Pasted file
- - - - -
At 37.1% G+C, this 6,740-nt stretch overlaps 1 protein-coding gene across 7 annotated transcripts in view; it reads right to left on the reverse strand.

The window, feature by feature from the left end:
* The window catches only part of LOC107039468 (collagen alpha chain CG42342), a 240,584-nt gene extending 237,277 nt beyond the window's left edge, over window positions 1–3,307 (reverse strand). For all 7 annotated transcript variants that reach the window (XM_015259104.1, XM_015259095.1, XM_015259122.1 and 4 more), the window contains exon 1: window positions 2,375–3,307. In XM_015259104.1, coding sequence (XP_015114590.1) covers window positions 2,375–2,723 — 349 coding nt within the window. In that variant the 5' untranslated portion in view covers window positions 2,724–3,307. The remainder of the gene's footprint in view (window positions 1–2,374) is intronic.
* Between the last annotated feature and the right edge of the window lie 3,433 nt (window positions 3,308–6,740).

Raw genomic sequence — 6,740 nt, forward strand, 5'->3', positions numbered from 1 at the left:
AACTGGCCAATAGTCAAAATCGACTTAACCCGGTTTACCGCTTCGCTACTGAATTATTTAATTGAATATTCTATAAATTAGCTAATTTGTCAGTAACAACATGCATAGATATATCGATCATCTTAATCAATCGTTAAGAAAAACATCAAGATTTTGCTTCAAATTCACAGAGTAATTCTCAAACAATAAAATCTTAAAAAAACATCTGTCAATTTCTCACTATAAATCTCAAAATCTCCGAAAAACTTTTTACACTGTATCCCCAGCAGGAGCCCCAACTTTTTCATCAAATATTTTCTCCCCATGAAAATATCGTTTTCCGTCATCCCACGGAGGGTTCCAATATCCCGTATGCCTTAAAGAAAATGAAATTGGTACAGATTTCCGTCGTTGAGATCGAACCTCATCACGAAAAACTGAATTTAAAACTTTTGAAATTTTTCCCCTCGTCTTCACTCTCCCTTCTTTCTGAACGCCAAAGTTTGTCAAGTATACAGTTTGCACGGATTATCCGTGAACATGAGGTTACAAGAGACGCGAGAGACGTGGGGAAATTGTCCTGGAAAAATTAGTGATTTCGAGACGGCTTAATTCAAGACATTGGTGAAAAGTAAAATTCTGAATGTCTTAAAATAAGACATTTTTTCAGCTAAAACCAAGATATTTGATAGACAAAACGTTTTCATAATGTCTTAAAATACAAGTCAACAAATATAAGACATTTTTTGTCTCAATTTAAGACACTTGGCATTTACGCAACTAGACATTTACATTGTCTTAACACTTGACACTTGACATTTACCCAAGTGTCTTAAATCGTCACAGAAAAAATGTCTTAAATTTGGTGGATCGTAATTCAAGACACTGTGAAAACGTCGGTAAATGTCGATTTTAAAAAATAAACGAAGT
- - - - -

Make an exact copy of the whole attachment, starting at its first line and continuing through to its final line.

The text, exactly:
At 37.1% G+C, this 6,740-nt stretch overlaps 1 protein-coding gene across 7 annotated transcripts in view; it reads right to left on the reverse strand.

The window, feature by feature from the left end:
* The window catches only part of LOC107039468 (collagen alpha chain CG42342), a 240,584-nt gene extending 237,277 nt beyond the window's left edge, over window positions 1–3,307 (reverse strand). For all 7 annotated transcript variants that reach the window (XM_015259104.1, XM_015259095.1, XM_015259122.1 and 4 more), the window contains exon 1: window positions 2,375–3,307. In XM_015259104.1, coding sequence (XP_015114590.1) covers window positions 2,375–2,723 — 349 coding nt within the window. In that variant the 5' untranslated portion in view covers window positions 2,724–3,307. The remainder of the gene's footprint in view (window positions 1–2,374) is intronic.
* Between the last annotated feature and the right edge of the window lie 3,433 nt (window positions 3,308–6,740).

Raw genomic sequence — 6,740 nt, forward strand, 5'->3', positions numbered from 1 at the left:
AACTGGCCAATAGTCAAAATCGACTTAACCCGGTTTACCGCTTCGCTACTGAATTATTTAATTGAATATTCTATAAATTAGCTAATTTGTCAGTAACAACATGCATAGATATATCGATCATCTTAATCAATCGTTAAGAAAAACATCAAGATTTTGCTTCAAATTCACAGAGTAATTCTCAAACAATAAAATCTTAAAAAAACATCTGTCAATTTCTCACTATAAATCTCAAAATCTCCGAAAAACTTTTTACACTGTATCCCCAGCAGGAGCCCCAACTTTTTCATCAAATATTTTCTCCCCATGAAAATATCGTTTTCCGTCATCCCACGGAGGGTTCCAATATCCCGTATGCCTTAAAGAAAATGAAATTGGTACAGATTTCCGTCGTTGAGATCGAACCTCATCACGAAAAACTGAATTTAAAACTTTTGAAATTTTTCCCCTCGTCTTCACTCTCCCTTCTTTCTGAACGCCAAAGTTTGTCAAGTATACAGTTTGCACGGATTATCCGTGAACATGAGGTTACAAGAGACGCGAGAGACGTGGGGAAATTGTCCTGGAAAAATTAGTGATTTCGAGACGGCTTAATTCAAGACATTGGTGAAAAGTAAAATTCTGAATGTCTTAAAATAAGACATTTTTTCAGCTAAAACCAAGATATTTGATAGACAAAACGTTTTCATAATGTCTTAAAATACAAGTCAACAAATATAAGACATTTTTTGTCTCAATTTAAGACACTTGGCATTTACGCAACTAGACATTTACATTGTCTTAACACTTGACACTTGACATTTACCCAAGTGTCTTAAATCGTCACAGAAAAAATGTCTTAAATTTGGTGGATCGTAATTCAAGACACTGTGAAAACGTCGGTAAATGTCGATTTTAAAAAATAAACGAAGT